News and Commentary

Kavanaugh Accuser Provides Polygraph To Senate Committee, Details Contradict Earlier Statements

Supreme Court nominee Brett Kavanaugh’s first accuser, Dr. Christine Blasey Ford, has provided her polygraph answers to Senate Judiciary Committee members, as requested — but some details in the test seem to contradict statements Dr. Ford gave in a letter sent to Sen. Dianne Feinstein (D-CA).

Dr. Ford submitted to the polygraph in early August, answering two very general questions about a sexual assault she believes happened in the early 1980s when she and Kavanaugh were in their teens. A former FBI investigator, Jeremiah Hanafin, reportedly administered the test at a Baltimore, Maryland, hotel in early August.

According to the explanation provided by her attorneys, Dr. Ford prepared for the examination by compiling a written statement about her ordeal, in concert with her attorneys. She then provided Hanafin with a copy of her written statement, which he then used to “interview” her.

Dr. Ford was asked only two questions: one, whether any part of her statement was false, and two, whether she made up any part of her statement. Dr. Ford answered “no” to both questions and the polygraph detected no signs of “deception.”

The test measured “thoracic and abdominal respiration, galvanic skin response, and cardiac activity,” the accompanying letter says.

Polygraph tests are not considered accurate measures of veracity; they aren’t admissible as evidence in court because so long as the subject of the test believes he or she is telling the truth, the polygraph will not detect signs of dishonesty. Dr. Ford, for instance, could pass the test if she reasonably believed she was the victim of a sexual assault, but it may or may not involve Brett Kavanaugh — it depends entirely on Dr. Ford’s personal recollection of the incident.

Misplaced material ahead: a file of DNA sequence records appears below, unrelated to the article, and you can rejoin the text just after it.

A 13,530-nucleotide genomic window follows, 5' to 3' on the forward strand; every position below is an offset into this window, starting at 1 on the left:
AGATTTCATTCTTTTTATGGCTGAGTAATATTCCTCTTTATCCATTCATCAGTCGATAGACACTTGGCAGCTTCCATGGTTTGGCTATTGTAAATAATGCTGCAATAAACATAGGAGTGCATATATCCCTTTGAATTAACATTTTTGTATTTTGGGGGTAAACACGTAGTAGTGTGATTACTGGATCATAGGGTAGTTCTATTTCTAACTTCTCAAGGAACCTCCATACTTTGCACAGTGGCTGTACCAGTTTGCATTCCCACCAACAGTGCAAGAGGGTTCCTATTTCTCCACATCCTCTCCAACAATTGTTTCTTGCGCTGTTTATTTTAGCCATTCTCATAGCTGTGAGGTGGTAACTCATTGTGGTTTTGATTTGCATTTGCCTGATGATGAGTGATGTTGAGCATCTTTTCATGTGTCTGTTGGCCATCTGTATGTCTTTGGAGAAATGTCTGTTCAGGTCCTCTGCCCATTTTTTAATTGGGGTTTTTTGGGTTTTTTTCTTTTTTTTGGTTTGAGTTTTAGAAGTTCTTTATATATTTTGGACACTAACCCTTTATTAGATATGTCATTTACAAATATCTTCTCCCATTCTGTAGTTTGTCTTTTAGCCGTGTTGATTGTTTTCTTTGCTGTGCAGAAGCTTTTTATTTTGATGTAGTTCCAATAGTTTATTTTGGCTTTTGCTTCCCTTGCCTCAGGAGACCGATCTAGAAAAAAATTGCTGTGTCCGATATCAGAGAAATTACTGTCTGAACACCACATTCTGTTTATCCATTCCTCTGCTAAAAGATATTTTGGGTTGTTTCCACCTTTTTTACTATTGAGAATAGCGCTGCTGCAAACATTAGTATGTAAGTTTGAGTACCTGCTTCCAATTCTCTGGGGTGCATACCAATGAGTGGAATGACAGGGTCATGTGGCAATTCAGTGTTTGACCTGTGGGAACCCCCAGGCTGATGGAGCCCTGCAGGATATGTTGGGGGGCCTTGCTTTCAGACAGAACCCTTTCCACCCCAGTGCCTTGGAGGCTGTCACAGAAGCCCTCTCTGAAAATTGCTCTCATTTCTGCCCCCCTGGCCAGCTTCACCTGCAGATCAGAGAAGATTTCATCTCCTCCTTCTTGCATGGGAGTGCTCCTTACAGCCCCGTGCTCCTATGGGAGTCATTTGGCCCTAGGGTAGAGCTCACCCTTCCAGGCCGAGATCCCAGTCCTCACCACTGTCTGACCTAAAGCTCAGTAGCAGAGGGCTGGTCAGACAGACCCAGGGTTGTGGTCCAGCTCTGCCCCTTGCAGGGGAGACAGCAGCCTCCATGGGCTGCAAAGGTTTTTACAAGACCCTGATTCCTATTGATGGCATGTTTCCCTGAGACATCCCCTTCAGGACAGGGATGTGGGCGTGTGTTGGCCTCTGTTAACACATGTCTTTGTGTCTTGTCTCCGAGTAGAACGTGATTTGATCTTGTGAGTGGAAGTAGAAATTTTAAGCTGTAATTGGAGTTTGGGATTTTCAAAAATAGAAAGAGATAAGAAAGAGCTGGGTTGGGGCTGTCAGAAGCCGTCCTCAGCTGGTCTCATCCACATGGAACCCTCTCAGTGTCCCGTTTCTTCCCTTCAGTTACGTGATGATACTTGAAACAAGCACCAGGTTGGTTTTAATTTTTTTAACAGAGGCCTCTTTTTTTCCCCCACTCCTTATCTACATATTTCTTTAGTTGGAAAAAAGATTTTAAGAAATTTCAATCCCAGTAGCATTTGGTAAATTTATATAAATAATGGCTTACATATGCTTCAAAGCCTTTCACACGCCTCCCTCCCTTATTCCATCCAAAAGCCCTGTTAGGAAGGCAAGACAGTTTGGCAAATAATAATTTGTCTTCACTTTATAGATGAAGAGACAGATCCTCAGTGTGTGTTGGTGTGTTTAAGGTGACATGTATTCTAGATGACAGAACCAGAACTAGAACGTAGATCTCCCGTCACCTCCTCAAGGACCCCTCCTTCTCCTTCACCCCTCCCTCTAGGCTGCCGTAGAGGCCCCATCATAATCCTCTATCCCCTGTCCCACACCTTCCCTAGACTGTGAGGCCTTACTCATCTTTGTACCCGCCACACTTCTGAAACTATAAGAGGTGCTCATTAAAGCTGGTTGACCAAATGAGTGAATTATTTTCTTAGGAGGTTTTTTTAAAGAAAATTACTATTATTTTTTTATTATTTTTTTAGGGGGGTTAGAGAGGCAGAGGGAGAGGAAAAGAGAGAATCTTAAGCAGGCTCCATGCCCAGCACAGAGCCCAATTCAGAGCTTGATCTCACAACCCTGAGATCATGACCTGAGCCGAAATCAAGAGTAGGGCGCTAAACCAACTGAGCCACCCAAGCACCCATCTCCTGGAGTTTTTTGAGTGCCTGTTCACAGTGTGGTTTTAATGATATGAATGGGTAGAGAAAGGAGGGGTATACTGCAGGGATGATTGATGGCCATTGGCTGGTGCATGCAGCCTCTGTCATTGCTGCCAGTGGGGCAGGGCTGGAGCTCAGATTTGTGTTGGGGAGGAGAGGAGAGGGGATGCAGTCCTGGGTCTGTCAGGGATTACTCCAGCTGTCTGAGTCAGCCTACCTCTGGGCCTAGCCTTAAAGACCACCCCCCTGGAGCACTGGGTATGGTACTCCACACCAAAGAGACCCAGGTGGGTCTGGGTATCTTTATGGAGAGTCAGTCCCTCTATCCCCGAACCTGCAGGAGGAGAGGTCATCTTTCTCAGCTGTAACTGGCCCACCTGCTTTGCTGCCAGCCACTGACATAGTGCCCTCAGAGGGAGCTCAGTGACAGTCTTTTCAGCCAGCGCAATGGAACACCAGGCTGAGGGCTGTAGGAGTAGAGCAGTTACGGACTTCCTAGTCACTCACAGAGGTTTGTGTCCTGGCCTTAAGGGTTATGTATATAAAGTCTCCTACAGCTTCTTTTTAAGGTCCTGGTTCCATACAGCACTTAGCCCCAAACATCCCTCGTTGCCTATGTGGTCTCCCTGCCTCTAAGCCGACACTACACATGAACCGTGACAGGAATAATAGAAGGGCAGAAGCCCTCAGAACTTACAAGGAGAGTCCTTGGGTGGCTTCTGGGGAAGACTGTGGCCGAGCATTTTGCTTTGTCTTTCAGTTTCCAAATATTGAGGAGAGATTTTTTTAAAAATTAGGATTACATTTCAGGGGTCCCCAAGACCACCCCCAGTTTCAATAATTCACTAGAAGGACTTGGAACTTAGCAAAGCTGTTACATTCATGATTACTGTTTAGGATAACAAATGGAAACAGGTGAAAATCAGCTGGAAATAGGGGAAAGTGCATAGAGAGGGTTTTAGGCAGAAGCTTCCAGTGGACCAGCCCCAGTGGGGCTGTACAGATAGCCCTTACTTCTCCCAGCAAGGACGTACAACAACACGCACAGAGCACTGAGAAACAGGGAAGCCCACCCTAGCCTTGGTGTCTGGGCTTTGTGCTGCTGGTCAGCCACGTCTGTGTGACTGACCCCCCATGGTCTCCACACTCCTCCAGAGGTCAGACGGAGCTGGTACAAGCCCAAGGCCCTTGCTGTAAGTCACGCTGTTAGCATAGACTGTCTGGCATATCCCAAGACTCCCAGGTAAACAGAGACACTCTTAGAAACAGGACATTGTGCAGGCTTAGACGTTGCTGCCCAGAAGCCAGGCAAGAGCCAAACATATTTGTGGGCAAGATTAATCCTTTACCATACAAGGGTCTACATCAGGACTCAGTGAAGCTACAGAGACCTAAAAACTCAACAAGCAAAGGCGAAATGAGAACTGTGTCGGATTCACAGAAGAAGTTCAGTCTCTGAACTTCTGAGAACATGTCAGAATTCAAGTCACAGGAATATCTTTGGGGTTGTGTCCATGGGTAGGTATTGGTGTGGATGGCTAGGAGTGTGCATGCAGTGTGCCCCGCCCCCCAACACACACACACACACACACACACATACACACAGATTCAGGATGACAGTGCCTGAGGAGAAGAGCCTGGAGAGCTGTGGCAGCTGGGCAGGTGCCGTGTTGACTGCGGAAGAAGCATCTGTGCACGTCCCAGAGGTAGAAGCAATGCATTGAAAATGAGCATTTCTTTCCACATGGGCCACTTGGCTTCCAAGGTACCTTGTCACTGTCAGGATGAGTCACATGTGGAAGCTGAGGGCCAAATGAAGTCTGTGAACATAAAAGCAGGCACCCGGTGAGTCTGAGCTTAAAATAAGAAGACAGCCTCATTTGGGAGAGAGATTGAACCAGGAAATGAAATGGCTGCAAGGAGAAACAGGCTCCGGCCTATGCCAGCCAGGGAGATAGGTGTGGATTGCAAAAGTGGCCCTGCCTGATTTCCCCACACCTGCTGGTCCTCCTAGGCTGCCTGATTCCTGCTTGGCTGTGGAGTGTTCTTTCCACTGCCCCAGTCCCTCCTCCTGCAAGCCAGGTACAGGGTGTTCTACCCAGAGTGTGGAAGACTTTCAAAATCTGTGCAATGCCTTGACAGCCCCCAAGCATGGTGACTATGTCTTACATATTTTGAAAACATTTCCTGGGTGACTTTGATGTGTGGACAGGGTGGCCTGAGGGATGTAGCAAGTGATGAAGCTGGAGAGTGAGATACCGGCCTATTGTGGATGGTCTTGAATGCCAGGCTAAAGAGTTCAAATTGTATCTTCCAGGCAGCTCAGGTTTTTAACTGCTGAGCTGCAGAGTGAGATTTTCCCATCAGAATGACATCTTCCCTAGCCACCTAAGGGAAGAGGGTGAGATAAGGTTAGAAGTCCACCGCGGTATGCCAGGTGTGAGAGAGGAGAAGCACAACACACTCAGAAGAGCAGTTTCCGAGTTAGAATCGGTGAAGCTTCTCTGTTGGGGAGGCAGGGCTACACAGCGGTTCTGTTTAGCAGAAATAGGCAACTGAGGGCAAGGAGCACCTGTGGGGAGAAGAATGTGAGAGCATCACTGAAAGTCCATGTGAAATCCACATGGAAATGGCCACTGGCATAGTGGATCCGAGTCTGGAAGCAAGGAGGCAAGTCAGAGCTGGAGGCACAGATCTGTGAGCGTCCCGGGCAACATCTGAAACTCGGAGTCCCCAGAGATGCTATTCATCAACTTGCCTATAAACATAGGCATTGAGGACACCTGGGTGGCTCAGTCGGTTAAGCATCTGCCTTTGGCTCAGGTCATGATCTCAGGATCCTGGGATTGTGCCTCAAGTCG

The results admitted today contain a handful of strange errors that seem to undermine statements Dr. Ford made in a letter to Sen. Dianne Feinstein, in which she also detailed her alleged sexual assault at Kavanaugh’s hands.

In her statement to Hanafin, for example, Dr. Ford mentions “there were 4 boys and a couple of girls” at the party. In her later statement, she mentions only “four boys at the party,” including Kavanaugh and his friend, Mike Judge. This is also different from an account Dr. Ford gave to her therapist, which claimed four boys were in the room when she was attacked (she later explained this as a mistake on the part of the therapist).

Dr. Ford’s attorneys have refused to release any of Dr. Ford’s therapist’s notes to the Senate committee claiming that they are medical records and are therefore private — even though those same “private” notes were provided to The Washington Post.

The documents provided do not list who paid for the polygraph and give no explanation as to why Dr. Ford subjected herself to the test if she had no intention of coming forward publicly with her allegations.